My next grocery store story takes place at the Jewel (used to be known as the Jewel Tea Company) on Morse Avenue on Chicago's north side. When my first partner Robert and I lived on Estes Avenue (three blocks away) I worked there part time. I had just begun teaching at the time but needed to hold down two jobs for a short time to support myself.
In those days, scanning prices was a technique (let alone a word) that was not known. Each item was marked with a price and the cashier (or were they called clerks) had to enter (ring up) the price by pressing several keys for each item.
The cash register had rows of keys (ones place, tens place, hundreds place, etc and then a row of Enter keys to allow the clerk to note whether the item was from grocery, deli, produce, flowers, drugs, etc.
The Grocery key was the largest because it was used most often and could be hit with the heel of the hand. There was also a silver lever which when pushed in and slid up or down would allow for various functions like refund, or no charge.
So for a can of stew which cost $1.29, the clerk had to press the $1 key, the 20¢ key, the 9¢ key and the grocery key before moving on to the next item. While scanning now-a-days moves pretty quickly, so did this earlier method and the clerk became quite fast at her job.
In the early days of my being at the Jewel, there was a person stationed in the produce department who would weight all the fruit and vegetables and put them into a paper bag with the price written on the side. All the clerk had to do was enter the price and hit the produce key. Very few items were pre-packaged on a Styrofoam tray and shrink wrapped in plastic. Those that were had a price sticker on the bottom.
Next came a scale attached to each register. At this point the clerk had to know that a tomato was a tomato and an orange was an orange. Next they had to know the price per pound or price each. There was no sticker on each piece of fruit telling the clerk what number to enter so the computerized register could weight and enter the price. The clerk had to do it all.
With this added work for the clerk, more and more items started being pre-packaged and weighed and priced. In those days the quantity of fruit and vegetable items was not as varied as it is today and not all produce was available, as it is today, all year round. That made the produce job a little easier.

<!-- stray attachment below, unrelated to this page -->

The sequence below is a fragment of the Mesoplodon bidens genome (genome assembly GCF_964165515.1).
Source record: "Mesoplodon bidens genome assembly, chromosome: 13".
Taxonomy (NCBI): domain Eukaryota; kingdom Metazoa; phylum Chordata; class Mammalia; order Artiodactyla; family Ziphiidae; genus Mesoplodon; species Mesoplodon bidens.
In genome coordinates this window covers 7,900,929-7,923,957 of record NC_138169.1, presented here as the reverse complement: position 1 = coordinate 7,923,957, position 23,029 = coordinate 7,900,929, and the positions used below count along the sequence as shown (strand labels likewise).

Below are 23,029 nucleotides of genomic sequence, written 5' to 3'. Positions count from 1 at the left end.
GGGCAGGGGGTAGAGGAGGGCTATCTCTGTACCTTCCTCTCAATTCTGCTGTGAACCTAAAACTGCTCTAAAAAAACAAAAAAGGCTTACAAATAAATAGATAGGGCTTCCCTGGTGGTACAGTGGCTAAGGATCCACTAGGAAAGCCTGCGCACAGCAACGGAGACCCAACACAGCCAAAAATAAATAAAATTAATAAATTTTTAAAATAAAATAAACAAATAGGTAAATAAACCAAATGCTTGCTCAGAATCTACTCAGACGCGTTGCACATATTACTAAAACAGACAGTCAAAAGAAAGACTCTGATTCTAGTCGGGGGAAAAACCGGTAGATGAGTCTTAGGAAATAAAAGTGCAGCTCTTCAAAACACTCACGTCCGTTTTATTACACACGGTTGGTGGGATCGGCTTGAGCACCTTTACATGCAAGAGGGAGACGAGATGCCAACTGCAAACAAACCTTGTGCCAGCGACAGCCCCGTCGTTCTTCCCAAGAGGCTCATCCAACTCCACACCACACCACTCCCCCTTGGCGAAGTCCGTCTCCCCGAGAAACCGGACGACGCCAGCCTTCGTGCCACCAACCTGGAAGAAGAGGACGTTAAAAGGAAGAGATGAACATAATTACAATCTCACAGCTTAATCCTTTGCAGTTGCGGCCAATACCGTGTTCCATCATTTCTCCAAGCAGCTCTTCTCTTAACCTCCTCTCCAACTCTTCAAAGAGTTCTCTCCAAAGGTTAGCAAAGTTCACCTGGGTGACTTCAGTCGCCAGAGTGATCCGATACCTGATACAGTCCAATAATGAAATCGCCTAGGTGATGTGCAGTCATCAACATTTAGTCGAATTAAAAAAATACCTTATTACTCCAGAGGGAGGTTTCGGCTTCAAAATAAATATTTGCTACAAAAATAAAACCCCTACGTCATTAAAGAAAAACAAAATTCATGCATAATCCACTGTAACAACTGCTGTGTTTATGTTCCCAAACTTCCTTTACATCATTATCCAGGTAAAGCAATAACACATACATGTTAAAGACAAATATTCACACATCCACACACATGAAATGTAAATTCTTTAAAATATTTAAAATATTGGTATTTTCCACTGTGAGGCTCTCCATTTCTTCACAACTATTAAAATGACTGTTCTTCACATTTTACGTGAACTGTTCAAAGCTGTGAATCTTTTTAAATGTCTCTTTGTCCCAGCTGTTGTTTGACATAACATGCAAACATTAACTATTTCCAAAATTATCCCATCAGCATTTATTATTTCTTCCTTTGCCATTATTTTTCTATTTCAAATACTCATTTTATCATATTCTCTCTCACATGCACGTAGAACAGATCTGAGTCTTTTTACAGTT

Being a clerk had an interesting side effect. You got to see and touch lots of food items about which you knew little or nothing. At least nothing based on what you were used to eating, what your mother used to cook, or what you used to buy for yourself. I got acquainted with pigs feet and pigs snouts. Unusual. Never ate them but got shake hands and sniff them out often.
First came across Summer Sausage which smelled smokey, even through the wrapper and tasted delicious (one day the store was giving out samples on a cracker.) Love it to this day. Also learned about Sharp Cheddar Cheese this way.
Every now and then, as I was checking out a customer, I would get cravings. One strong one was a craving for citrus. As you know citrus has a visible odor as you handle it, especially since it is not wrapped in plastic. Some nights the craving was so great that I would purchase one of each and take them home for a feast.
Photo taken by Michael
Two memories of working at the Jewel stay with me, both having to do with old people. The first has to do with a very old man who shopped at least every other day. The main thing he purchased was paper towels. Most times he purchased four or five or six rolls at a time. He also purchased some food items but mainly paper towels.
At the time I thought it was strange but never thought past that. In rethinking the experience only one things comes to mind: Pampers!
In my cashiering days I came across many different types of customers: black, white, Mexican, Asian, men, women, children, happy, sad, angry, nice, mean, patient, impatient, intelligent, dumb, friendly, demanding, wealthy, poor and more.
The other story deals with a very old woman who used food stamps and takes place the day before Thanksgiving.
This little old lady had only a few items in her cart and in a studied way placed each item on the moving conveyor belt. First was a sweet potato. Next was a small can of cranberry sauce. Finally was a can of turkey cat food. There was only one scenario that these items could paint.
My heart went out to her so while pretending to ring up each item, I only entered 5¢ instead of the real price. Instead of $1.29, her bill was 15¢. I took three 5¢ stamps out of her stamp book. I am not sure if she noticed but that it didn't matter and thanks were not necessary. After she left, I paid the difference out of my pocket.
Happy Thanksgiving Day to you!